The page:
You can meet the love of your life in the most unexpected of places — just ask Agatha and Jukebox, two pit bulls currently living at the Pima Animal Care Center in Tucson, Arizona.
The two dogs entered the shelter separately: Agatha as an owner surrender and Jukebox as a stray. But as soon as they found each other, their connection was unquestionable.
“Typically when a bonded pair of dogs come in the shelter, they’ve spent their whole life together,” Kristen Hassen-Auerbach, director of animal services, told The Dodo. “But with these two, they didn’t know each other. They met in a playgroup one day and from the second they laid eyes on each other they became inseparable.”
Both pups had been struggling to adjust to shelter life, but their growing friendship quickly soothed any anxiety and depression. “Despite the fact that they are living this life of confinement, which is super stressful on most dogs, they take so much comfort in each other’s presence,” Hassen-Auerbach said.
The two pups now share a single kennel, which allows them to spend all their time together. They don’t care much for personal space, preferring to snuggle on one cot when it’s time for lights out.
“There’s plenty of space for them to stretch out,” Nikki Reck, public information officer for Pima Animal Care Center, told The Dodo, “but they share that tiny little bed together and that’s how they prefer it.”
A photo of the two dogs snuggled up together recently went viral after Reck posted it on Facebook. Shelter staffers are hopeful that the attention on social media may help find Agatha and Jukebox a forever home — together.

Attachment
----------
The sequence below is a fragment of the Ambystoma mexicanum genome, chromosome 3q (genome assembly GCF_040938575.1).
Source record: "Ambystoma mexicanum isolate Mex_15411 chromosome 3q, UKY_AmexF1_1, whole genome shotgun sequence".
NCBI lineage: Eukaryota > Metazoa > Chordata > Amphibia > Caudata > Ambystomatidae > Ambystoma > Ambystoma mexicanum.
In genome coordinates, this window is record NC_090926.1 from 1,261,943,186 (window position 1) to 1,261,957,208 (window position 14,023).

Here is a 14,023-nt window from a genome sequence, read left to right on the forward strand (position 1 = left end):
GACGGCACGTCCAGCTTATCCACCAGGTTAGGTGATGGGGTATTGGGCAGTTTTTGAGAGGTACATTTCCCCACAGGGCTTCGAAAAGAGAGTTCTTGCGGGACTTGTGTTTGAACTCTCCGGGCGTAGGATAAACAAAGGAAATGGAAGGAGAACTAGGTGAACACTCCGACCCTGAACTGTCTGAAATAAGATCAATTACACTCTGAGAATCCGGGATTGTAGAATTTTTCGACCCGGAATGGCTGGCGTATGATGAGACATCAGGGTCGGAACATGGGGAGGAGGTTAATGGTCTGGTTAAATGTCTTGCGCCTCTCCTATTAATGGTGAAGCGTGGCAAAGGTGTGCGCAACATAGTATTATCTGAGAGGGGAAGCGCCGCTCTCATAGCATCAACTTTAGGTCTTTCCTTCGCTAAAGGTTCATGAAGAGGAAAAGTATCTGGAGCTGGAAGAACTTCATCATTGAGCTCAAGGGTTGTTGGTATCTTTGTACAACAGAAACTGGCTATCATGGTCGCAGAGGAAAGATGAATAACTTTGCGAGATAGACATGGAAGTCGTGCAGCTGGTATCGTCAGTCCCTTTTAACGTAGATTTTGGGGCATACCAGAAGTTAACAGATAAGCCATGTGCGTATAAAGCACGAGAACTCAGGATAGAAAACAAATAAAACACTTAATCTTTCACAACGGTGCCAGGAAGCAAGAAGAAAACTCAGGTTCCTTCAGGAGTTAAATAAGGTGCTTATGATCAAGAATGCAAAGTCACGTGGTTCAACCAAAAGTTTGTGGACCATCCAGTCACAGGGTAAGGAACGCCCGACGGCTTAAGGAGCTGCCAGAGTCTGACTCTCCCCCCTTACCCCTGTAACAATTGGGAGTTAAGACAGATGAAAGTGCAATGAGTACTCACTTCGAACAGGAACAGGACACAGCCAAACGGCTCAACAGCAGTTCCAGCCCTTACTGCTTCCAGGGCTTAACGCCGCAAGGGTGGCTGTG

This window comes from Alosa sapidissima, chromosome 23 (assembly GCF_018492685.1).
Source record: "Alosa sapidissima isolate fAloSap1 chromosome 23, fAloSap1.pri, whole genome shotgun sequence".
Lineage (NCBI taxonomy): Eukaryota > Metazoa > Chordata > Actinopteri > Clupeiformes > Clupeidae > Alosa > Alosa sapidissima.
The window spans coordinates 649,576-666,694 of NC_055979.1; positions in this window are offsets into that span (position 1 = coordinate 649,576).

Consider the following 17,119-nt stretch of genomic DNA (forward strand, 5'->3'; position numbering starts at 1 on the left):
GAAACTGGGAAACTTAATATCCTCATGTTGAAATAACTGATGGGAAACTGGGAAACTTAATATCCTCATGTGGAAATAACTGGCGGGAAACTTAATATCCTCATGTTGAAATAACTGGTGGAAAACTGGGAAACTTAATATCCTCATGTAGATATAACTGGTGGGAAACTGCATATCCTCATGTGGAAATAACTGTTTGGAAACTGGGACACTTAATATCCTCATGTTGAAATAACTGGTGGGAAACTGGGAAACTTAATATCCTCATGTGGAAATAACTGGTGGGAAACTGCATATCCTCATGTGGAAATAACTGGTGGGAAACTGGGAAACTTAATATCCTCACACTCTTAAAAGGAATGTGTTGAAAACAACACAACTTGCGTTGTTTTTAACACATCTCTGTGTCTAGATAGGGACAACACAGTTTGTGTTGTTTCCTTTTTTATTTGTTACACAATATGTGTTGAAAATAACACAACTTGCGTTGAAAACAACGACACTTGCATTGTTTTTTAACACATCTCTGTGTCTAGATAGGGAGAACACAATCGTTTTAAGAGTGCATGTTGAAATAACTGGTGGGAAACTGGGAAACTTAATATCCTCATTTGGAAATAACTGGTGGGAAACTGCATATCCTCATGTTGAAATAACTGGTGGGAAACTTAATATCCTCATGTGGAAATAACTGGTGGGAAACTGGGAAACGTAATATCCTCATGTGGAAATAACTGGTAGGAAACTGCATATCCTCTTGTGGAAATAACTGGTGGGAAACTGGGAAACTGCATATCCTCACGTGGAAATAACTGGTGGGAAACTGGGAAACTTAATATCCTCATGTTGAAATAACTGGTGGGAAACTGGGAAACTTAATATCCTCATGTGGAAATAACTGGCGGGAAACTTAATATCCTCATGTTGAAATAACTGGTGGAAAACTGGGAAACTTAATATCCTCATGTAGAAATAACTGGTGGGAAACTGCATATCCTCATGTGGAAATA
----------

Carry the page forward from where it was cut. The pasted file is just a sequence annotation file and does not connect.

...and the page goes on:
“Typically we don’t say ‘these two have to be adopted together’ because that makes it take longer for them to find a home,” Reck said. “But with these two, we just can’t bring ourselves to split them up, so we’re hoping against hope that we can find a home for them together because the two of them are meant to be.”
Meanwhile, Agatha and Jukebox are doing their part to make potential adopters who happen to stroll by their kennel fall in love with them.
“Every time people come in the shelter they catch their attention,” Hassen-Auerbach said. “You walk by their kennel and they’re always doing one of 20 cute things. They’re either laying upside down on their backs together, or one of them is licking the other one.”
It’s something of a miracle that the two dogs met at all: Pima Animal Care Center takes in 17,000 animals a year and is currently housing over 400 dogs. With so many shelter dogs to care for, the sooner the deserving pups can find a home, the better. However, the shelter staff is aware that taking on two large, energetic dogs isn’t for everyone.
“We’re just looking for a home that’s going to appreciate them as much as we do,” Hassen-Auerbach said. “They’re like doggy TV for us. When any of us are having a hard day or feeling down, we just go watch Agatha and Jukebox together and you feel happier.”